Stop ‘fighting’ cancer, and start treating it like any other illness
February 11, 2019
Myelin-producing Brain Cells Grown in Lab and Show Long-Term Survival, Study Reports
February 12, 2019
Show all

Is it a hepatitis C rash?

Hepatitis C can cause many symptoms including skin issues such as jaundice, itching, and blood spots. Other symptoms may also be present. Learn how to identify a hepatitis C rash here.

Hepatitis C is a viral infection that causes inflammation in the liver. The liver plays a role in other body systems, including the skin. As a result, hepatitis C may cause rashes and other changes in the skin.

Hepatitis C can cause scarring in the liver and lead to further issues, such as liver failure.

Early signs of a hepatitis C infection include:

  • abnormal fatigue
  • fever
  • abdominal pain, especially near the liver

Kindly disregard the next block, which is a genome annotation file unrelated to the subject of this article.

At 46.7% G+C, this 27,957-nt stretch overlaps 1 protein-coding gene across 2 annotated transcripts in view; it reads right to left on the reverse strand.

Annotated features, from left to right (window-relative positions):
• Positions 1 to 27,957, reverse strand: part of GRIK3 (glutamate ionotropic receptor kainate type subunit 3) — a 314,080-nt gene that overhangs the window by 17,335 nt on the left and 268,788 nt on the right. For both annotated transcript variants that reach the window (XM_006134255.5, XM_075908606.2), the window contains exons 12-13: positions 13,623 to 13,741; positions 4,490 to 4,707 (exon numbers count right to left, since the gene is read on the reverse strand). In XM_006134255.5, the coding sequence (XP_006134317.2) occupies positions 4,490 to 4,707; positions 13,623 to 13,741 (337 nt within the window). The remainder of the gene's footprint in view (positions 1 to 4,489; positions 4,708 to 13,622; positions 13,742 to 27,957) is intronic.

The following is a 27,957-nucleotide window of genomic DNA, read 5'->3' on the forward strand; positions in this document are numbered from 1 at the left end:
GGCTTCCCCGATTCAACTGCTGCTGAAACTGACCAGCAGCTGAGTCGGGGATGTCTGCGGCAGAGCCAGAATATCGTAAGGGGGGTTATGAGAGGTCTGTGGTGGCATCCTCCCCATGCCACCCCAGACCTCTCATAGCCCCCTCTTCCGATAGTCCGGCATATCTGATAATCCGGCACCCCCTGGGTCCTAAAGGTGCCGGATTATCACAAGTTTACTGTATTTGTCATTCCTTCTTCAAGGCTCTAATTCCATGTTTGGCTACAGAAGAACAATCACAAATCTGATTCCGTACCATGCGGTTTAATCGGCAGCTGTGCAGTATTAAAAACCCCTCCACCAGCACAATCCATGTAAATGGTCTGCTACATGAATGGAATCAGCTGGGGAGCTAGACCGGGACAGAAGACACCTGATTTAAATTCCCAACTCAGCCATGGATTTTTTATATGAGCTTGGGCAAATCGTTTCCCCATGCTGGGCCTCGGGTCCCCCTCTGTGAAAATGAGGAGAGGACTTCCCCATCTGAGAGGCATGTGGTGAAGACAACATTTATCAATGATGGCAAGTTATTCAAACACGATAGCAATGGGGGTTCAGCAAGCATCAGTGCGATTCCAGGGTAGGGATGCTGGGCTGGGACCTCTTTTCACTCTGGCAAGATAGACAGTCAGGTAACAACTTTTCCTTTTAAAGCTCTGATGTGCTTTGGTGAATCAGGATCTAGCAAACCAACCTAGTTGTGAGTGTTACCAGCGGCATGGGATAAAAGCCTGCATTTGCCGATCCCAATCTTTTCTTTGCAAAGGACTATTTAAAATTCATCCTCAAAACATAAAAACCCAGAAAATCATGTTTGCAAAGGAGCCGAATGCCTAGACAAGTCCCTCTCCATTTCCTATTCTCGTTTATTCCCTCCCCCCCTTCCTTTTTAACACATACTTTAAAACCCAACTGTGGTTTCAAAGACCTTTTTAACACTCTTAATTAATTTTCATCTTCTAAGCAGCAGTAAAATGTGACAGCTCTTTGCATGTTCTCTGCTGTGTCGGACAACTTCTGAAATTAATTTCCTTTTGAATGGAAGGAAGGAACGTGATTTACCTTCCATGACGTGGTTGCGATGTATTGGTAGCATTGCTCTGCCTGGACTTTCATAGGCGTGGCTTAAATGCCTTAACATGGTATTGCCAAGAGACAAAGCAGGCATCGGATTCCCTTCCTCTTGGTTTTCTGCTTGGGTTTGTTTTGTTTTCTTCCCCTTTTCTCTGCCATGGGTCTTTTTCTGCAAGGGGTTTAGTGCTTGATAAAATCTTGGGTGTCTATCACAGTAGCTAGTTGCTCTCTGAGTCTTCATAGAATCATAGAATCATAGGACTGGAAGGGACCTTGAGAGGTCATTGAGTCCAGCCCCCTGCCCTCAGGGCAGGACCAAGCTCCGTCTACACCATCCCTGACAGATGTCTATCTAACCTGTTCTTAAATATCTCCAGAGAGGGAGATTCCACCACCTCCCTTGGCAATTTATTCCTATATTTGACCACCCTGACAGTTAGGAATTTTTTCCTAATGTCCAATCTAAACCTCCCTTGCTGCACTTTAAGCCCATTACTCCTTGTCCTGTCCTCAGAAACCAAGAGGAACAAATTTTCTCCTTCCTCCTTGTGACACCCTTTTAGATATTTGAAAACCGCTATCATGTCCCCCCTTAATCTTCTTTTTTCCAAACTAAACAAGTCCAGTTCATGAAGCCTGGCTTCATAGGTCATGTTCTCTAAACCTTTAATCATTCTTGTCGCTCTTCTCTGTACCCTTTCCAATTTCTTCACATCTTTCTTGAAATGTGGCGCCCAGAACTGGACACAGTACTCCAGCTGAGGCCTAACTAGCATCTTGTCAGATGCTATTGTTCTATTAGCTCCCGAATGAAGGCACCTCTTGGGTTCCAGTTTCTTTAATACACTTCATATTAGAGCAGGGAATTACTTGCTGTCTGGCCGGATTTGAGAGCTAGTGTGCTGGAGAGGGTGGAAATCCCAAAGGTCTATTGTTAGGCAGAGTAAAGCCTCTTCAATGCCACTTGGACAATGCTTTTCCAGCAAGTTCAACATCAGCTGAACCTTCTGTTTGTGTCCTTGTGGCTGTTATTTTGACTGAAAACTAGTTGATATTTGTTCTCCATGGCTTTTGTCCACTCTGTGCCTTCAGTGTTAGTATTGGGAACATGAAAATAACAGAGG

• clay-colored stools
  • dark urine
  • jaundice, which involves a yellowing of the skin and whites of the eyes

However, hepatitis can also affect the skin. Skin changes may start as simple bumps or irritation but may change into a different issue over time.

Rashes are relatively common in people with hepatitis C. The type and severity of the rash may vary, and people who have chronic hepatitis C may be more prone to rashes. Anyone who notices sudden changes in their skin should see a doctor for a full diagnosis.

Hepatitis C may cause the following possible skin issues.


Urticaria, or hives, often appears as red, raised, and itchy blotches of skin that might look like bug bites.

Urticaria may also spread across the body, causing widespread redness, swelling, and itchiness. Urticaria may last for a few hours at a time and then fade, only to come back again later.

If it is a result of hepatitis C, the person is also likely to experience other symptoms, such as joint pain or abdominal pain.

They may also be more likely to bruise.

Lichen planus

Read on: Is it a hepatitis C rash?

The health and medical information on our website is not intended to take the place of advice or treatment from health care professionals. It is also not intended to substitute for the users’ relationships with their own health care/pharmaceutical providers.

Comments are closed.